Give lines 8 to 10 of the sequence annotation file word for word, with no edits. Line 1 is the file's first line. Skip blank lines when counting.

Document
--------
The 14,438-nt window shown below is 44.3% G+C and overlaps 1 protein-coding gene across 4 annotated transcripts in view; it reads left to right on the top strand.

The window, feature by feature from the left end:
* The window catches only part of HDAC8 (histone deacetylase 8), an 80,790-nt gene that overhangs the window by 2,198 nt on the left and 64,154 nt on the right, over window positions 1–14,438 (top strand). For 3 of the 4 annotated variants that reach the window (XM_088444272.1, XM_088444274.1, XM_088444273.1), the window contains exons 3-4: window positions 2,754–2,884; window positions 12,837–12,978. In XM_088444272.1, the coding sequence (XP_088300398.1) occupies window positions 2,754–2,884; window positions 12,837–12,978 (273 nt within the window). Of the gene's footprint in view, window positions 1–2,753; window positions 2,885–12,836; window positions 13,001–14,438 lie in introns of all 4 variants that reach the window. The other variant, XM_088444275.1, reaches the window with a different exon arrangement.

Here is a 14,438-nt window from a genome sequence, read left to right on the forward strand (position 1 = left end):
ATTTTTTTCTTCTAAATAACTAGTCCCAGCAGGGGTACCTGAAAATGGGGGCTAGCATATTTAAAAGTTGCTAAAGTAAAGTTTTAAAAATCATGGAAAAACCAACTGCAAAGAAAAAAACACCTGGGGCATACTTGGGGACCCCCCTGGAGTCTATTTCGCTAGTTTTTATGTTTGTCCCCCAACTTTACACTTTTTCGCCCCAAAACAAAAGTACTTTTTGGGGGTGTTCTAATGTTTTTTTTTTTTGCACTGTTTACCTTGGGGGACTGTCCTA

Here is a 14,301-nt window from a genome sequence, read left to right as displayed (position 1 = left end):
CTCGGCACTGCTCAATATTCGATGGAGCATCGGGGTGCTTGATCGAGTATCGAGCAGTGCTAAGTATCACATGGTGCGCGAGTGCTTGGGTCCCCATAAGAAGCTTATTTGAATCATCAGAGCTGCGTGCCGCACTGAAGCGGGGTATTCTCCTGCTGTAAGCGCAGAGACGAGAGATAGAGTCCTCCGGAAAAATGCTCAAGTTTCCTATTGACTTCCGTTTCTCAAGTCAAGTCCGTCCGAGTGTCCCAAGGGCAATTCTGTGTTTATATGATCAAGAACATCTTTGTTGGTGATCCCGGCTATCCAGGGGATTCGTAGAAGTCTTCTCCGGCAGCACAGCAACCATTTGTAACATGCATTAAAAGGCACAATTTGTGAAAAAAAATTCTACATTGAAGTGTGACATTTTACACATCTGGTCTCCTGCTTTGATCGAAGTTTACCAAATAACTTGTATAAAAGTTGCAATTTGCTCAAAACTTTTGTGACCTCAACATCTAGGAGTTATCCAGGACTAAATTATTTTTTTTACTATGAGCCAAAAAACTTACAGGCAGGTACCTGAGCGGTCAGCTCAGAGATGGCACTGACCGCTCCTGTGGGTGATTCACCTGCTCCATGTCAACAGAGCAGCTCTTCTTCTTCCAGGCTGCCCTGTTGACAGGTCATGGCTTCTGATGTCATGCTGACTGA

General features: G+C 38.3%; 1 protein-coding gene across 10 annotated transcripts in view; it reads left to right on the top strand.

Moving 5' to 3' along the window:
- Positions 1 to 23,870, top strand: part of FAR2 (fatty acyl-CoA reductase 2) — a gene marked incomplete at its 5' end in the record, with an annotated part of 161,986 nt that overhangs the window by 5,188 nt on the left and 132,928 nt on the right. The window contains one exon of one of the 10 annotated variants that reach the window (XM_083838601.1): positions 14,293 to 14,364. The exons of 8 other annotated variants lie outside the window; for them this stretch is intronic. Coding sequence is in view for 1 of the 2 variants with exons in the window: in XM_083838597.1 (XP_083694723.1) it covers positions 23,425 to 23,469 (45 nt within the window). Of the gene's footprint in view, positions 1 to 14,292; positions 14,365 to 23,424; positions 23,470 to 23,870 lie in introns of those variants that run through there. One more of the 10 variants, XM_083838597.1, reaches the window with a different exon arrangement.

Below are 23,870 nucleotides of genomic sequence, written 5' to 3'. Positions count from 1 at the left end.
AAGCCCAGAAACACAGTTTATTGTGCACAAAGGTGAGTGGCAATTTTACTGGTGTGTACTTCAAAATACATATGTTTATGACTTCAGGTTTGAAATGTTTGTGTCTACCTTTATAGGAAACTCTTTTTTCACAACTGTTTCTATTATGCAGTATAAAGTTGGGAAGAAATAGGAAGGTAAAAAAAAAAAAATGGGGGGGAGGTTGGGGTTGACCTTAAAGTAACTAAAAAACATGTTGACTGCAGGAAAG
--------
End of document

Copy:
General features: G+C 38.3%; 1 protein-coding gene across 10 annotated transcripts in view; it reads left to right on the top strand.

Moving 5' to 3' along the window:
- Positions 1 to 23,870, top strand: part of FAR2 (fatty acyl-CoA reductase 2) — a gene marked incomplete at its 5' end in the record, with an annotated part of 161,986 nt that overhangs the window by 5,188 nt on the left and 132,928 nt on the right. The window contains one exon of one of the 10 annotated variants that reach the window (XM_083838601.1): positions 14,293 to 14,364. The exons of 8 other annotated variants lie outside the window; for them this stretch is intronic. Coding sequence is in view for 1 of the 2 variants with exons in the window: in XM_083838597.1 (XP_083694723.1) it covers positions 23,425 to 23,469 (45 nt within the window). Of the gene's footprint in view, positions 1 to 14,292; positions 14,365 to 23,424; positions 23,470 to 23,870 lie in introns of those variants that run through there. One more of the 10 variants, XM_083838597.1, reaches the window with a different exon arrangement.